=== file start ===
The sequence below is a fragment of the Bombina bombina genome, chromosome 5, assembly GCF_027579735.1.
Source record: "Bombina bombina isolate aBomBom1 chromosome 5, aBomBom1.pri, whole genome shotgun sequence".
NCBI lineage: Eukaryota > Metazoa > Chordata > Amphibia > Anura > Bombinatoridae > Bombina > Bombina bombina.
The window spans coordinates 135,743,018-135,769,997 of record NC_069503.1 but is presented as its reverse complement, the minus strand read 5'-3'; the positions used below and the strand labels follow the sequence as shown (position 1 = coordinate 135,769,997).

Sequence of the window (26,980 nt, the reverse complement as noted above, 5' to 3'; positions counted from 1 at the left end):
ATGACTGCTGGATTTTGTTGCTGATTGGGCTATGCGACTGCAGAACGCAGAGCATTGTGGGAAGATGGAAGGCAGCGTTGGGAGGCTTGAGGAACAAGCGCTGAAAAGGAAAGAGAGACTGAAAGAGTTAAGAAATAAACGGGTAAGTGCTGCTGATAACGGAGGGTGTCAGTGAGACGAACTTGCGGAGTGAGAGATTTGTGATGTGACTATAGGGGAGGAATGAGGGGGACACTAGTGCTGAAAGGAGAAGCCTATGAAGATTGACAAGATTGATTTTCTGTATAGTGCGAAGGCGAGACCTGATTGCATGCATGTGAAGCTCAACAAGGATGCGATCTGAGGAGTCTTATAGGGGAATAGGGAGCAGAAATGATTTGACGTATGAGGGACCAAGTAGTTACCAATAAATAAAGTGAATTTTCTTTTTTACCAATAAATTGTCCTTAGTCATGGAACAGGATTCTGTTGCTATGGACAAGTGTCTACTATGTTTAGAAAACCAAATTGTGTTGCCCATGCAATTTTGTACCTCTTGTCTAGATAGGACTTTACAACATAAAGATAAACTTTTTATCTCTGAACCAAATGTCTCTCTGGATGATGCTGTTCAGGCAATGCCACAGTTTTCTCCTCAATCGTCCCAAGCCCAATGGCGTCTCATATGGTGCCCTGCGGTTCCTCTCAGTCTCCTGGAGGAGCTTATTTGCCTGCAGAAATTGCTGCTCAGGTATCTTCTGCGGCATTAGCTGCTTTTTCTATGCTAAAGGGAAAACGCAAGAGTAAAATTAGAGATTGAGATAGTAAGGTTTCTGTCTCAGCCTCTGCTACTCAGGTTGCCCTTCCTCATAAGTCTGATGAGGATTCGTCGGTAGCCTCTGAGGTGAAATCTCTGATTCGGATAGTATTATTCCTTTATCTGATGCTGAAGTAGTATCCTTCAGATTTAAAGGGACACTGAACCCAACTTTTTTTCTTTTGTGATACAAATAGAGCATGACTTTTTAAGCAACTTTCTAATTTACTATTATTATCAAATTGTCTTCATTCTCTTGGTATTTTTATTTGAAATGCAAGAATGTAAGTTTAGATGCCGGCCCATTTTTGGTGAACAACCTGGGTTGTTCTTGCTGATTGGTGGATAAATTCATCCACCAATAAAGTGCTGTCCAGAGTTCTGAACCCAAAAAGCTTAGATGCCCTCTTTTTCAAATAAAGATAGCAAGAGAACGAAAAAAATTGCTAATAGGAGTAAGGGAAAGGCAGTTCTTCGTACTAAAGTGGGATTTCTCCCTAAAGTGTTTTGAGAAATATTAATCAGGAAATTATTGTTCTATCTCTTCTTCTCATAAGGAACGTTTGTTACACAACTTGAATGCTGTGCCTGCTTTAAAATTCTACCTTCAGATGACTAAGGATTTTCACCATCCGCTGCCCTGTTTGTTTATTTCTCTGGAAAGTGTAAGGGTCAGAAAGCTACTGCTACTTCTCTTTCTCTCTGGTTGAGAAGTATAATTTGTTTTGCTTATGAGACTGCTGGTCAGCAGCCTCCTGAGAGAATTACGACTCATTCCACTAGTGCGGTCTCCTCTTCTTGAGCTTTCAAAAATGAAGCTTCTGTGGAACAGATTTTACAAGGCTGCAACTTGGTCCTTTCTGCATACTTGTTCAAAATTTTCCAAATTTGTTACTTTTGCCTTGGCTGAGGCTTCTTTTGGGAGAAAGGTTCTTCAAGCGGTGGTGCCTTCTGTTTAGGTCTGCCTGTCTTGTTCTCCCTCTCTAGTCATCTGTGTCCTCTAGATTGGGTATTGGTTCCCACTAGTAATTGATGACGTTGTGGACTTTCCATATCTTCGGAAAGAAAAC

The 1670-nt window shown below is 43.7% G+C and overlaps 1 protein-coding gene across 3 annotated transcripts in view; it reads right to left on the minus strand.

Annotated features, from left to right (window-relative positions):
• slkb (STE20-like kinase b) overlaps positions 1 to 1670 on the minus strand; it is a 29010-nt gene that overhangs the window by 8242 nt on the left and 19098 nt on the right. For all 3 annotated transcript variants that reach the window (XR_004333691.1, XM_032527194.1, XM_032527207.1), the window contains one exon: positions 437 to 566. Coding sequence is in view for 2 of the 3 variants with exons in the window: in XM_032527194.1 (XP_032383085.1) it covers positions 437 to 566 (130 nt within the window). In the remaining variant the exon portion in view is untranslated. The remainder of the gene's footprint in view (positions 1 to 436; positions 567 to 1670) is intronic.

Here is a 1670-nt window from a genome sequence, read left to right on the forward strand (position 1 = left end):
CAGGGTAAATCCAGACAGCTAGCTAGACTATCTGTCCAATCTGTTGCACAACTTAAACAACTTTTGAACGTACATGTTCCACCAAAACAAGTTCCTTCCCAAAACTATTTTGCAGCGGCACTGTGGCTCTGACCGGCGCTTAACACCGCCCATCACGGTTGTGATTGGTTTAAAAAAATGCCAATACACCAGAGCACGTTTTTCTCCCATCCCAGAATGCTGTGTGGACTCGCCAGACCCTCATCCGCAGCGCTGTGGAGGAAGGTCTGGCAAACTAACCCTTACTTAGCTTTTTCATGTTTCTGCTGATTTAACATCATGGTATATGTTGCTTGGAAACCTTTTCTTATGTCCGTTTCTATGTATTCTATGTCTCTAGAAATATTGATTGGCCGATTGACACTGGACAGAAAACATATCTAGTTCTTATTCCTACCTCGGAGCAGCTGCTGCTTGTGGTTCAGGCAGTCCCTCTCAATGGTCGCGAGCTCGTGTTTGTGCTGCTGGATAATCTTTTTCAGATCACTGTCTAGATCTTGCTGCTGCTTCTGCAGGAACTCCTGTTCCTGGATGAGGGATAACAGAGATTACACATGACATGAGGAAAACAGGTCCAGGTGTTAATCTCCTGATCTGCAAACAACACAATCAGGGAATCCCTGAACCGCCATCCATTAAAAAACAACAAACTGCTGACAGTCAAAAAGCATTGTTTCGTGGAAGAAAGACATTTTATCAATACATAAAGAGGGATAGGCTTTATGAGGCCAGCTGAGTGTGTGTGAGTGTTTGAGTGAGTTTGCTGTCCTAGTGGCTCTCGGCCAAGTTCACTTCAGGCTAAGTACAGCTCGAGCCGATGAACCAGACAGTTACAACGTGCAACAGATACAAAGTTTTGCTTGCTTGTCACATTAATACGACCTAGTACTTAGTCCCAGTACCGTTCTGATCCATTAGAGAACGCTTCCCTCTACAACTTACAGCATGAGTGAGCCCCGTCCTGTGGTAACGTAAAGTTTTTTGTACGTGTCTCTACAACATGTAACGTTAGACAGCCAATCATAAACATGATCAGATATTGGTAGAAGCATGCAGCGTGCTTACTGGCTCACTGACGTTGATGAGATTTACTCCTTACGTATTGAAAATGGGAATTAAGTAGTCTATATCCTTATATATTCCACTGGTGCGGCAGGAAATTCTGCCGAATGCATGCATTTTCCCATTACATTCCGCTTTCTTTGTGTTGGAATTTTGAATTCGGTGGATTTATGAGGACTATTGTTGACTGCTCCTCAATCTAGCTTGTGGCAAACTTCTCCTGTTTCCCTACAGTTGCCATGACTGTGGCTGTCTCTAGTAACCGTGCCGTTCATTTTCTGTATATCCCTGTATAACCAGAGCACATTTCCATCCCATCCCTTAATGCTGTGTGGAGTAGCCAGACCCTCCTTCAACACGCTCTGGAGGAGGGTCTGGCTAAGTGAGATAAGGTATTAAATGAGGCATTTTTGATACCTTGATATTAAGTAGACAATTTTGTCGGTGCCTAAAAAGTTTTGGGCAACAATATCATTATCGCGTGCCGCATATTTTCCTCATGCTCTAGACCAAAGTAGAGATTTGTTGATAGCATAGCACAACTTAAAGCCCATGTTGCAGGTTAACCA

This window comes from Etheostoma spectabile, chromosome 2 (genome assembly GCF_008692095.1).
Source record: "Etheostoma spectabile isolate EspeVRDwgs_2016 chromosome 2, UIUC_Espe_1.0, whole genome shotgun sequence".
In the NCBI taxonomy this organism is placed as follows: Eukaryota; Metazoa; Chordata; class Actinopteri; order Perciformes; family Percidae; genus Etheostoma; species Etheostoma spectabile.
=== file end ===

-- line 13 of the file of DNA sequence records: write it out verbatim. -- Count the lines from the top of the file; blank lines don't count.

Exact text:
Source record: "Etheostoma spectabile isolate EspeVRDwgs_2016 chromosome 2, UIUC_Espe_1.0, whole genome shotgun sequence".